Edouard Manet, King Charles Spaniel via National Gallery of Art
Edouard Manet, King Charles Spaniel via National Gallery of Art

Little Girl in a Blue Armchair by Mary Cassatt depicts a girl and her dog in a blue armchair next to each other. They are both relaxed, the girl deep in thought and her dog deep in sleep. The girl is slumped in the chair with pulled-back hair and ruffled unkempt clothes. The girl looks towards the dog, seeing a friend and a partner in crime. Even if the dog is sleeping, it is comforted by her presence. 

Mary Cassatt, Little Girl in a Blue Armchair via Wikipedia
Mary Cassatt, Little Girl in a Blue Armchair via Wikipedia

Sometimes, dogs are used to add elements of satire into paintings. A Jack in Office – Sir Edwin Landseer features a Jack Russel terrier on the top of an office table. It eats all the food; other dogs stare at it, begging for food with visible ribcages. A “jack” is a slang term in Britain for pompous, selfish government officials. Per V&A, a critic described the table terrier as “the well-fed and much-caressed dog…keeps others from testing the food of which he has had too much.”

Sir Edwin Landseer, A Jack in Office via Mutual Art
Sir Edwin Landseer, A Jack in Office via Mutual Art

Artist-Focus - Alison Friend

Alison Friend is an artist based in London, England. She has illustrated over 20 published children's books and now turns to creating a more personalized spin on the art of the pet portrait.“We think of them as having human emotions, and I try to capture that,” Friend said on her website.

Her love for the creative process has existed her entire life as she always drew and painted. Her father was a painter, and she would watch him work while exploring her own creative ideas. Her family nurtured that creativity, and when she received her first set of paints, she was very protective of them.

His Granny Knitted It! via Alisonfriend.com
His Granny Knitted It! via Alisonfriend.com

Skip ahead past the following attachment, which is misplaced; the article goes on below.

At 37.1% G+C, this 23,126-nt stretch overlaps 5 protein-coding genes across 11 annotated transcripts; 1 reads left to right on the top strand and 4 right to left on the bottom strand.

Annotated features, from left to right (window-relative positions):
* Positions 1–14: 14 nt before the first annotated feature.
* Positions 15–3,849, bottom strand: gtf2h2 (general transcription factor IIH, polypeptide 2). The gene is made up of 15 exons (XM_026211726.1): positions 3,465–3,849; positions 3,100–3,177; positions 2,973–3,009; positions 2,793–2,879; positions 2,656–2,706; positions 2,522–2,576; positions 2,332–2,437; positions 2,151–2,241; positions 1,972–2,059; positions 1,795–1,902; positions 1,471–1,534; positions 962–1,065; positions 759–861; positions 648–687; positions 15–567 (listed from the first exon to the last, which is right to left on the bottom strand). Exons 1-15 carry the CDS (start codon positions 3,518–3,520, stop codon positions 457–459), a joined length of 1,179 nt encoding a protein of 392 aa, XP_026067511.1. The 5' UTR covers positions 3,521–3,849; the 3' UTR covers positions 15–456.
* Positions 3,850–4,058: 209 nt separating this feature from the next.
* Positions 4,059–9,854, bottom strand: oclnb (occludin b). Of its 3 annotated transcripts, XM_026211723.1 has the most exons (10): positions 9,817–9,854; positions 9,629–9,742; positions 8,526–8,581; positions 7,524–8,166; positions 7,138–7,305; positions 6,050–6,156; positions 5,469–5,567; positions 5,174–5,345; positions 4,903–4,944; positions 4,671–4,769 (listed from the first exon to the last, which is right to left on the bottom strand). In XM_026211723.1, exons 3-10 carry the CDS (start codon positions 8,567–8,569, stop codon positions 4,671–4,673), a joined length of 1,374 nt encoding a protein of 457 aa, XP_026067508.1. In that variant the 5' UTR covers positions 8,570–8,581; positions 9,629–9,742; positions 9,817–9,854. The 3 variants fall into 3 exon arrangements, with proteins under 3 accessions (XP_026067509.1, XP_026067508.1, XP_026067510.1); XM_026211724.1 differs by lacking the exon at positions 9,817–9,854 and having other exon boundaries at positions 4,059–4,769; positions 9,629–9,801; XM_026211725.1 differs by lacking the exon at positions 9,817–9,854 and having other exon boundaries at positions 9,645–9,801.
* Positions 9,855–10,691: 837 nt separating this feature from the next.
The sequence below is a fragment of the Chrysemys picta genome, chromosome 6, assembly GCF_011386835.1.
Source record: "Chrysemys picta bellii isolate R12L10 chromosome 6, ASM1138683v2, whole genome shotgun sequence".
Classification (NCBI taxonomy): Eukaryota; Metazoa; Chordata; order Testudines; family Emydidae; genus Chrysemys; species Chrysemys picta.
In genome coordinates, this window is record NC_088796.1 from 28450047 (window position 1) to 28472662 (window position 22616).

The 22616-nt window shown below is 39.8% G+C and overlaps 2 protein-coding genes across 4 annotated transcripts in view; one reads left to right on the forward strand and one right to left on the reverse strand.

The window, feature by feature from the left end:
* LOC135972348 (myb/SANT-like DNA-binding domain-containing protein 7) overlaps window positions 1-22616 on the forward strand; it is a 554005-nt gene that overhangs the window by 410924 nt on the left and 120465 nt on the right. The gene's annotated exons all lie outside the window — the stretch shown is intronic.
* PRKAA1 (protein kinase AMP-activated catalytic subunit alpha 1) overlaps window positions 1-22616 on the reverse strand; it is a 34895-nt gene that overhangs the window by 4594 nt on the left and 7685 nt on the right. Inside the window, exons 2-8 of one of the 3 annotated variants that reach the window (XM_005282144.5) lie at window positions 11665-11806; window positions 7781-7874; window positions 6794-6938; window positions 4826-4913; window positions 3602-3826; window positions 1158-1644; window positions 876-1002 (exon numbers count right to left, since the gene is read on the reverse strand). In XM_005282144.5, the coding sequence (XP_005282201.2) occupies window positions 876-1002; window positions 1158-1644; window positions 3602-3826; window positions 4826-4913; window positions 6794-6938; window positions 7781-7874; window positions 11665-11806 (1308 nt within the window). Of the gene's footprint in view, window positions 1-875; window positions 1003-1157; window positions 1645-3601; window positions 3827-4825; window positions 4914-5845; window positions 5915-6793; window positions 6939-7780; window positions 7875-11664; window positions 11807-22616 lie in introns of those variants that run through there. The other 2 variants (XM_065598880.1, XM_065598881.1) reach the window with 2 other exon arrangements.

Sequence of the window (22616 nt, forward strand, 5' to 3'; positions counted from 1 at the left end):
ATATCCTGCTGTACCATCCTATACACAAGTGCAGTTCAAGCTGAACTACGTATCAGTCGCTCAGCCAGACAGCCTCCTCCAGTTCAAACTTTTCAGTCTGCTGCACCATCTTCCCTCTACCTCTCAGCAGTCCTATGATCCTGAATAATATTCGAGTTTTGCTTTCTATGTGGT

Roy and Rita via Alisonfriend.com
Roy and Rita via Alisonfriend.com

Her paintings connect generations across the world as they come together to connect with her work. Users congregate on her social media platforms to talk about how they relate to her paintings and how they can see their own dog’s personalities shine through her portraits. These experiences shared by people across the internet make a heartwarming, wholesome corner of the internet, her art at the center.

“Mostly, it’s to tell me how much joy my work brings to them, and it’s so lovely to hear, and I feel very grateful to get such love for what I do.” Friend said.

Choose Biscuits #2 via Alisonfriend.com
Choose Biscuits #2 via Alisonfriend.com

While historical pet portrait painters started with a reference, Friend’s process begins with words. Developing titles and detailed descriptions with rough sketches allows the imagination to flourish. Most of her subjects start as a product of her imagination.

Whether a dog’s portrait is from the 1500s or the 2000s, their ability to bring a smile to our faces transcends time. So next time you see a painting of a dog cross your path, whether in a gallery or on a screen, step back and consider its history and purpose, even for a moment. Let yourself connect with these beloved pets, whose loyalty and companionship were strong enough to be immortalized on a canvas.